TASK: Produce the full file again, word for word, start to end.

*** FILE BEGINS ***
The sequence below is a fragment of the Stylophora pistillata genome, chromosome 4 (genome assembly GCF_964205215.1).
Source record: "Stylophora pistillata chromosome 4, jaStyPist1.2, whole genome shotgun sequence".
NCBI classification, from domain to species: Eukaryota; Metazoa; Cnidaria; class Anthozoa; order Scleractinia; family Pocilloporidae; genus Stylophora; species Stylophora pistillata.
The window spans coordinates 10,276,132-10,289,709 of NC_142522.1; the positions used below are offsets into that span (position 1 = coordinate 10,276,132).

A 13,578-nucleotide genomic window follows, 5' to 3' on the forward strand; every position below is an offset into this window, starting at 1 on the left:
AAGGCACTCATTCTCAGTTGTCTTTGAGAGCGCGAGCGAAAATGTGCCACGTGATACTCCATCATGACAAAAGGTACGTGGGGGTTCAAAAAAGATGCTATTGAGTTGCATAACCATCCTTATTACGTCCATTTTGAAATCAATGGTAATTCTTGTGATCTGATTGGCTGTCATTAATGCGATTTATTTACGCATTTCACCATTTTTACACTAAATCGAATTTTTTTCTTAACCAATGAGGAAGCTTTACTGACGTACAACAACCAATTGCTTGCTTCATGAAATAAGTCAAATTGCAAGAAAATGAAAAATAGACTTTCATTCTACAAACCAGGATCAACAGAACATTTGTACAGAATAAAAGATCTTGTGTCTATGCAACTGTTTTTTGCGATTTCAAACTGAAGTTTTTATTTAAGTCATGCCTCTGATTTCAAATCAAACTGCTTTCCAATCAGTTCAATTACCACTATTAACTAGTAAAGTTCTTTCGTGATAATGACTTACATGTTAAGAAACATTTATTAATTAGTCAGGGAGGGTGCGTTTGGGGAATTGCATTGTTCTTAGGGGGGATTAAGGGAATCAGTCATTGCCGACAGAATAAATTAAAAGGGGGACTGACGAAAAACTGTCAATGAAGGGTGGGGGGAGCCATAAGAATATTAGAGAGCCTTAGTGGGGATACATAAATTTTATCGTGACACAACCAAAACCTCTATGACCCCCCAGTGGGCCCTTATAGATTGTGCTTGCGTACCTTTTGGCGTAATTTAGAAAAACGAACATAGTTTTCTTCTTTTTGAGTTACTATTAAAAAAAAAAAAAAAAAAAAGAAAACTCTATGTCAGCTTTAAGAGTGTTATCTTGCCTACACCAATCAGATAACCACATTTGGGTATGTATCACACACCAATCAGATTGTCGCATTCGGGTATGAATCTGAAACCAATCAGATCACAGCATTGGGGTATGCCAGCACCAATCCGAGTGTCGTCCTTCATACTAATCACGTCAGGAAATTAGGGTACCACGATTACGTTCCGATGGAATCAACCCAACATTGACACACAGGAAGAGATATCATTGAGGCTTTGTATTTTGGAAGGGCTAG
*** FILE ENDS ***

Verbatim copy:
The sequence below is a fragment of the Stylophora pistillata genome, chromosome 4 (genome assembly GCF_964205215.1).
Source record: "Stylophora pistillata chromosome 4, jaStyPist1.2, whole genome shotgun sequence".
NCBI classification, from domain to species: Eukaryota; Metazoa; Cnidaria; class Anthozoa; order Scleractinia; family Pocilloporidae; genus Stylophora; species Stylophora pistillata.
The window spans coordinates 10,276,132-10,289,709 of NC_142522.1; the positions used below are offsets into that span (position 1 = coordinate 10,276,132).

A 13,578-nucleotide genomic window follows, 5' to 3' on the forward strand; every position below is an offset into this window, starting at 1 on the left:
AAGGCACTCATTCTCAGTTGTCTTTGAGAGCGCGAGCGAAAATGTGCCACGTGATACTCCATCATGACAAAAGGTACGTGGGGGTTCAAAAAAGATGCTATTGAGTTGCATAACCATCCTTATTACGTCCATTTTGAAATCAATGGTAATTCTTGTGATCTGATTGGCTGTCATTAATGCGATTTATTTACGCATTTCACCATTTTTACACTAAATCGAATTTTTTTCTTAACCAATGAGGAAGCTTTACTGACGTACAACAACCAATTGCTTGCTTCATGAAATAAGTCAAATTGCAAGAAAATGAAAAATAGACTTTCATTCTACAAACCAGGATCAACAGAACATTTGTACAGAATAAAAGATCTTGTGTCTATGCAACTGTTTTTTGCGATTTCAAACTGAAGTTTTTATTTAAGTCATGCCTCTGATTTCAAATCAAACTGCTTTCCAATCAGTTCAATTACCACTATTAACTAGTAAAGTTCTTTCGTGATAATGACTTACATGTTAAGAAACATTTATTAATTAGTCAGGGAGGGTGCGTTTGGGGAATTGCATTGTTCTTAGGGGGGATTAAGGGAATCAGTCATTGCCGACAGAATAAATTAAAAGGGGGACTGACGAAAAACTGTCAATGAAGGGTGGGGGGAGCCATAAGAATATTAGAGAGCCTTAGTGGGGATACATAAATTTTATCGTGACACAACCAAAACCTCTATGACCCCCCAGTGGGCCCTTATAGATTGTGCTTGCGTACCTTTTGGCGTAATTTAGAAAAACGAACATAGTTTTCTTCTTTTTGAGTTACTATTAAAAAAAAAAAAAAAAAAAAGAAAACTCTATGTCAGCTTTAAGAGTGTTATCTTGCCTACACCAATCAGATAACCACATTTGGGTATGTATCACACACCAATCAGATTGTCGCATTCGGGTATGAATCTGAAACCAATCAGATCACAGCATTGGGGTATGCCAGCACCAATCCGAGTGTCGTCCTTCATACTAATCACGTCAGGAAATTAGGGTACCACGATTACGTTCCGATGGAATCAACCCAACATTGACACACAGGAAGAGATATCATTGAGGCTTTGTATTTTGGAAGGGCTAG